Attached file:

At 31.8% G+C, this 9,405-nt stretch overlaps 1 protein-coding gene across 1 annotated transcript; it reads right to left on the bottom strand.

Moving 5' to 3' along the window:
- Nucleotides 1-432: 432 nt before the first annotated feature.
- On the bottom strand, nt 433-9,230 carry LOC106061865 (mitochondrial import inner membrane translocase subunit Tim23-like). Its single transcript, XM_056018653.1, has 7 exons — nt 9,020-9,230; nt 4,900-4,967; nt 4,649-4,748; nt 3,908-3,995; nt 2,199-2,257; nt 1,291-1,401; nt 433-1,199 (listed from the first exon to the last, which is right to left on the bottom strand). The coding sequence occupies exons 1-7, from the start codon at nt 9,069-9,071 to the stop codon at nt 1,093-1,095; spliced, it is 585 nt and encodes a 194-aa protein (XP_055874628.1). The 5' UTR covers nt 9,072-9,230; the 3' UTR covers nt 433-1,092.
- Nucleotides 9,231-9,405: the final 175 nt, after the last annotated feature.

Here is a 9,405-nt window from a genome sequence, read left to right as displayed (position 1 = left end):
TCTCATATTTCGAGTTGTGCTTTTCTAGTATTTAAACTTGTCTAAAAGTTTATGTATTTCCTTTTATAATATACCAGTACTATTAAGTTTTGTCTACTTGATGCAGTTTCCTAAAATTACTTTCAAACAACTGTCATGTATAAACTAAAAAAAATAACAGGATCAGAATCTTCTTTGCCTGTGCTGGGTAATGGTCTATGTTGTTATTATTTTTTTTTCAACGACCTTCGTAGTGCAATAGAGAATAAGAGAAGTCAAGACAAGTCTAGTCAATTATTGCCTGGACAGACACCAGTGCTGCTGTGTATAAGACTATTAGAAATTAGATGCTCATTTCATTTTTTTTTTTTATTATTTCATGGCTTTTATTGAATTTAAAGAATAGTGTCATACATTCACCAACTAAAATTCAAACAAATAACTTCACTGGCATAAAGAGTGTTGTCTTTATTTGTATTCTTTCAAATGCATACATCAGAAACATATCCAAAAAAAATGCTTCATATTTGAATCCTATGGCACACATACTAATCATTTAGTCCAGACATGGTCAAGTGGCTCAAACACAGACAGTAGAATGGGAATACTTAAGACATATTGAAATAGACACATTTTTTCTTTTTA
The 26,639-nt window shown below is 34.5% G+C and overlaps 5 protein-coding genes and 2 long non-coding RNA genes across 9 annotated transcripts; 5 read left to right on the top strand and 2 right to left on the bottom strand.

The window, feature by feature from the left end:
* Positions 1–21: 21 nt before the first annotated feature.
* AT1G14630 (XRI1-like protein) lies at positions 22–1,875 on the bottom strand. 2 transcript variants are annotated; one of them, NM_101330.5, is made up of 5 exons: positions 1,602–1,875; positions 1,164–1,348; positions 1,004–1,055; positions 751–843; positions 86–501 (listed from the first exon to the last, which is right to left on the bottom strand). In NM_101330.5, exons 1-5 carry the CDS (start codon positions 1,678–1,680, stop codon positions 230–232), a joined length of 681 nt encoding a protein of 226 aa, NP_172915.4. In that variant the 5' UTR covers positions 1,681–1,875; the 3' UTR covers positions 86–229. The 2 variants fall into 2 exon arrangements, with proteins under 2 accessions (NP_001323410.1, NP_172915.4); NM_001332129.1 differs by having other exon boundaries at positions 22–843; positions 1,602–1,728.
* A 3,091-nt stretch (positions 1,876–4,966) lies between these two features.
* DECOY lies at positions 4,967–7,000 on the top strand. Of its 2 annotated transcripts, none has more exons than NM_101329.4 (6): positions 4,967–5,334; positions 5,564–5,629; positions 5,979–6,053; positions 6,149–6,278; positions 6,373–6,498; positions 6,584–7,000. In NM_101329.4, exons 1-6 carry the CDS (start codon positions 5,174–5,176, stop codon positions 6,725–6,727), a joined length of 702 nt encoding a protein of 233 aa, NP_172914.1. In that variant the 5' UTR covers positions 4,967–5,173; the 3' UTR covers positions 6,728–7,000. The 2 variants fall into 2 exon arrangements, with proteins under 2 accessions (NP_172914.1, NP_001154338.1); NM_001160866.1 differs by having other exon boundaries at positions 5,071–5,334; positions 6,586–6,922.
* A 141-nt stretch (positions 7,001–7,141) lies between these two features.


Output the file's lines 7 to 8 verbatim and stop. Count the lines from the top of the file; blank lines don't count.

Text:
TCTCATATTTCGAGTTGTGCTTTTCTAGTATTTAAACTTGTCTAAAAGTTTATGTATTTCCTTTTATAATATACCAGTACTATTAAGTTTTGTCTACTTGATGCAGTTTCCTAAAATTACTTTCAAACAACTGTCATGTATAAACTAAAAAAAATAACAGGATCAGAATCTTCTTTGCCTGTGCTGGGTAATGGTCTATGTTGTTATTATTTTTTTTTCAACGACCTTCGTAGTGCAATAGAGAATAAGAGAAGTCAAGACAAGTCTAGTCAATTATTGCCTGGACAGACACCAGTGCTGCTGTGTATAAGACTATTAGAAATTAGATGCTCATTTCATTTTTTTTTTTTATTATTTCATGGCTTTTATTGAATTTAAAGAATAGTGTCATACATTCACCAACTAAAATTCAAACAAATAACTTCACTGGCATAAAGAGTGTTGTCTTTATTTGTATTCTTTCAAATGCATACATCAGAAACATATCCAAAAAAAATGCTTCATATTTGAATCCTATGGCACACATACTAATCATTTAGTCCAGACATGGTCAAGTGGCTCAAACACAGACAGTAGAATGGGAATACTTAAGACATATTGAAATAGACACATTTTTTCTTTTTA
The 26,639-nt window shown below is 34.5% G+C and overlaps 5 protein-coding genes and 2 long non-coding RNA genes across 9 annotated transcripts; 5 read left to right on the top strand and 2 right to left on the bottom strand.